On December 19, 2001, the Workers' Compensation Board found that plaintiff had not submitted sufficient evidence to demonstrate that he was discharged in retaliation for exercising his rights under the Workers' Compensation Law. Dkt. #67, Exh. W. Specifically, the Board determined that

It is clear from the record that the employer did have a legitimate business reason for discharging the claimant, based upon the work related issues, coupled with the claimant's past history of violation of the Department's rules and regulations. It was the claimant's conduct in failing to follow rules, regulations and directions of his superior officer, and not the filing of a Workers' Compensation claim, which led to the claimant's loss of employment.

Dkt. #67, Exh. W.


Summary Judgment Standard

Summary judgment is appropriate "if the pleadings, depositions, answers to interrogatories, and admissions on file, together with the affidavits, if any, show that there is no genuine issue as to any material fact and that the moving party is entitled to judgment as a matter of law." Fed.R.Civ.P. 56(c). "In reaching this determination, the court must assess whether there are any material factual issues to be tried while resolving ambiguities and drawing reasonable inferences against the moving party, and must give extra latitude to a pro se plaintiff." Thomas v. Irvin, 981 F. Supp. 794, 799 (W.D.N.Y. 1997) (internal citations omitted).

A fact is "material" only if it has some effect on the outcome of the suit. Anderson v. Liberty Lobby, Inc., 477 U.S. 242, 248 (1986); see Catanzaro v. Weiden, 140 F.3d 91, 93 (2d Cir. 1998). A dispute regarding a material fact is genuine "if the evidence is such that a reasonable jury could return a verdict for the nonmoving party." Anderson, 477 U.S. at 248; see Bryant v. Maffucci, 923 F.2d 979 (2d Cir.), cert. denied, 502 U.S. 849 (1991).

Once the moving party has met its burden of "demonstrating the absence of a genuine issue of material fact, the nonmoving party must come forward with enough evidence to support a jury verdict in its favor, and the motion will not be defeated merely upon a 'metaphysical doubt' concerning the facts, or on the basis of conjecture or surmise." Bryant, 923 F.2d at 982. A party seeking to defeat a motion for summary judgment must do more than make broad factual allegations and invoke the appropriate statute. The [party] must also show, by affidavits or as otherwise provided in Rule 56 of the Federal Rules of Civil Procedure, that there are specific factual issues that can only be resolved at trial.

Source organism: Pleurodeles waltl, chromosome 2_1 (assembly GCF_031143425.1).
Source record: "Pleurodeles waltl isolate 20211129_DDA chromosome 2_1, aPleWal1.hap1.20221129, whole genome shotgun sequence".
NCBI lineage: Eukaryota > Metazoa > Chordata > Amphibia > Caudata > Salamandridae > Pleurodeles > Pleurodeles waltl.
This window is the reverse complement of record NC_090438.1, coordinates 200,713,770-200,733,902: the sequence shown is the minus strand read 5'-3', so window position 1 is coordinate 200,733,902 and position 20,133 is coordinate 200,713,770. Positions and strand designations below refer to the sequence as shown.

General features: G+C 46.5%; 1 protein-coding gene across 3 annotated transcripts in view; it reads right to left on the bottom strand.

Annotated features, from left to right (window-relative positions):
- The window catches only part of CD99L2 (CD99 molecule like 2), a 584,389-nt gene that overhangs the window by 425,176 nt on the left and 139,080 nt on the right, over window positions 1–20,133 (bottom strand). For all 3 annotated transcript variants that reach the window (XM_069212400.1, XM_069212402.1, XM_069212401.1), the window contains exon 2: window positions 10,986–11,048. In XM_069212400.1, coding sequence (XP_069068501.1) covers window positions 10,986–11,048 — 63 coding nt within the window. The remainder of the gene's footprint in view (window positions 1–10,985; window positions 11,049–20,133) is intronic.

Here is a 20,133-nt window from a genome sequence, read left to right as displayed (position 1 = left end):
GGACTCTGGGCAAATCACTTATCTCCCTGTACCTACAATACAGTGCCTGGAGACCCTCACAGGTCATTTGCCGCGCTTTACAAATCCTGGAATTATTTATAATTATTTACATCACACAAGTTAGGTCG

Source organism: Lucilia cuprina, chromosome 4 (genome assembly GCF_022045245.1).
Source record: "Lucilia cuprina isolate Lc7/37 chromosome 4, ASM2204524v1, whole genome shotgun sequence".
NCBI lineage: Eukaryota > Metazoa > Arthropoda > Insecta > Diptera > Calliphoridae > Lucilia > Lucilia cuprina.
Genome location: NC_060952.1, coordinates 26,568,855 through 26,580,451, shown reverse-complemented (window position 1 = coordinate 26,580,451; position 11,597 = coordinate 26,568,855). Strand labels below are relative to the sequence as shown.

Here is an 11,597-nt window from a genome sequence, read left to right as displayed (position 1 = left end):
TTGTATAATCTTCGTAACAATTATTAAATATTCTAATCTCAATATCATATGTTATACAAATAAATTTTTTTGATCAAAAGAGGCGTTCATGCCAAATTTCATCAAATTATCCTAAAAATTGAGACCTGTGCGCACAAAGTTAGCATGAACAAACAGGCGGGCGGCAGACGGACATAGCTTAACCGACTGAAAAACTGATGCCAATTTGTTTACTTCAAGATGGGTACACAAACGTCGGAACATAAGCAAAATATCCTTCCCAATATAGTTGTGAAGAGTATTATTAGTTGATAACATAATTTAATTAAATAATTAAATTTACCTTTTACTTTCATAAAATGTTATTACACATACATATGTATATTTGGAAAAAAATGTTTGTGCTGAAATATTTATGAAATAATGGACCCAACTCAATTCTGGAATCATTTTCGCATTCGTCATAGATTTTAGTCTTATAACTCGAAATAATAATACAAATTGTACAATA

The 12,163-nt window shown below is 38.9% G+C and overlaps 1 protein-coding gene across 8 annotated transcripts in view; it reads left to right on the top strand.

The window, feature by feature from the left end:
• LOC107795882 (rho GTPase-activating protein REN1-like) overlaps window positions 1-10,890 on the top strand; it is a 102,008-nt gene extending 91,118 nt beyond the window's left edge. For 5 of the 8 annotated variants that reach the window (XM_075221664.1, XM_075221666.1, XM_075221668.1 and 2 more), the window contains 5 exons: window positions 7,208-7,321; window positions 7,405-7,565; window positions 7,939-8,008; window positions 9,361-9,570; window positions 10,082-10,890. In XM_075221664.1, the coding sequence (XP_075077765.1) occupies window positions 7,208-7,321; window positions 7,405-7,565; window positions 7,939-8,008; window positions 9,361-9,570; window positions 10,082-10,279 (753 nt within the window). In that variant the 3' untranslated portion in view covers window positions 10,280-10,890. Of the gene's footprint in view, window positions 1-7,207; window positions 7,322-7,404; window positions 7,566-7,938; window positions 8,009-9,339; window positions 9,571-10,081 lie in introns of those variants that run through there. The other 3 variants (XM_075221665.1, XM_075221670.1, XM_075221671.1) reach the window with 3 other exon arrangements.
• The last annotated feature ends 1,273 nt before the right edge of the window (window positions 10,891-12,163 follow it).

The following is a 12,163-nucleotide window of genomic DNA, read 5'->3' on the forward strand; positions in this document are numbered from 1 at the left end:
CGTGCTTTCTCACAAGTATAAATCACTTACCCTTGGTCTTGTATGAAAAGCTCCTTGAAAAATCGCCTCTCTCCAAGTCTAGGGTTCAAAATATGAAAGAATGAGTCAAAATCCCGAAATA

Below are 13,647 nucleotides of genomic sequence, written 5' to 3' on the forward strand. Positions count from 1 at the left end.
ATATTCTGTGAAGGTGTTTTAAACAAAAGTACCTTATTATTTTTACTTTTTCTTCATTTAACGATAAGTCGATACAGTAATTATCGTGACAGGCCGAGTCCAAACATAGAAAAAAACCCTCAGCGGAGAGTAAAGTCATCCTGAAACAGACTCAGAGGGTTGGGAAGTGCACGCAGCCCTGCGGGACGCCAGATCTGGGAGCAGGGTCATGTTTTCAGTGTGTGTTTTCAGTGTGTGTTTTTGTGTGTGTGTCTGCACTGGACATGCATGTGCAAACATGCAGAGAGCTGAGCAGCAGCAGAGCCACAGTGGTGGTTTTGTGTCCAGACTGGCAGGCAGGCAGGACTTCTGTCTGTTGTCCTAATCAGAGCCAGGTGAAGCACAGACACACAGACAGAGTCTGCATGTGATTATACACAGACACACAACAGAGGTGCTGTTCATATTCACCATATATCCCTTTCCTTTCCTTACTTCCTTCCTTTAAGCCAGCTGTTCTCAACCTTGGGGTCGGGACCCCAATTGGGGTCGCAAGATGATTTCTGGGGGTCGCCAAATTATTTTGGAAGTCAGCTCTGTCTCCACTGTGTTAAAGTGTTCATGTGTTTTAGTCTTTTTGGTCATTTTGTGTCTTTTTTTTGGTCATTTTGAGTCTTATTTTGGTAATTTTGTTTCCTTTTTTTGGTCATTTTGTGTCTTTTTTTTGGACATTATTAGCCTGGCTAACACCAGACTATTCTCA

Colon v. Coughlin, 58 F.3d 865, 872 (2d Cir. 1995).

Collateral Estoppel

Defendants argue that plaintiff is precluded from pursuing his Title VII, ADA & FMLA claims by the determination of the Workers' Compensation Board that "the employer did have a legitimate business reason for discharging the claimant." Dkt. #68, pp.26-29. It is clear, however, that prior administrative findings are not entitled to preclusive effect in Title VII proceedings unless the administrative finding is challenged and decided in state court, resulting in a state court judgment on the same claim or issue. See University of Tennesee v. Elliott, 478 U.S. 788, 795-96 (1986); Raniola v. Bratton, 243 F.3d 610, 623-24 (2d Cir. 2001). Because the ADA incorporates the procedural requirements of Title VII, state administrative proceedings which are not reviewed by a state court would not have preclusive effect on an ADA claim either. See Kasakow v. New Rochelle Radiology Assocs., P.C., 274 F.3d 706, 735 (2d Cir. 2001); Greenberg v. New York City Transit Auth., 226 F. Supp.2d 225, 240-41 (E.D.N.Y. 2004) (no preclusive effect to Workers' Compensation Board determination that employer discriminated against plaintiff). In Kasakow, the Court of Appeals for the Second Circuit also determined that a determination by a state administrative agency that plaintiff was terminated for a legitimate business reason did not collaterally estop plaintiff from claiming termination in violation of the FMLA. 274 F.3d at 727-36. Accordingly, the Workers' Compensation Board determination does not preclude plaintiff's Title VII, ADA or FMLA claims.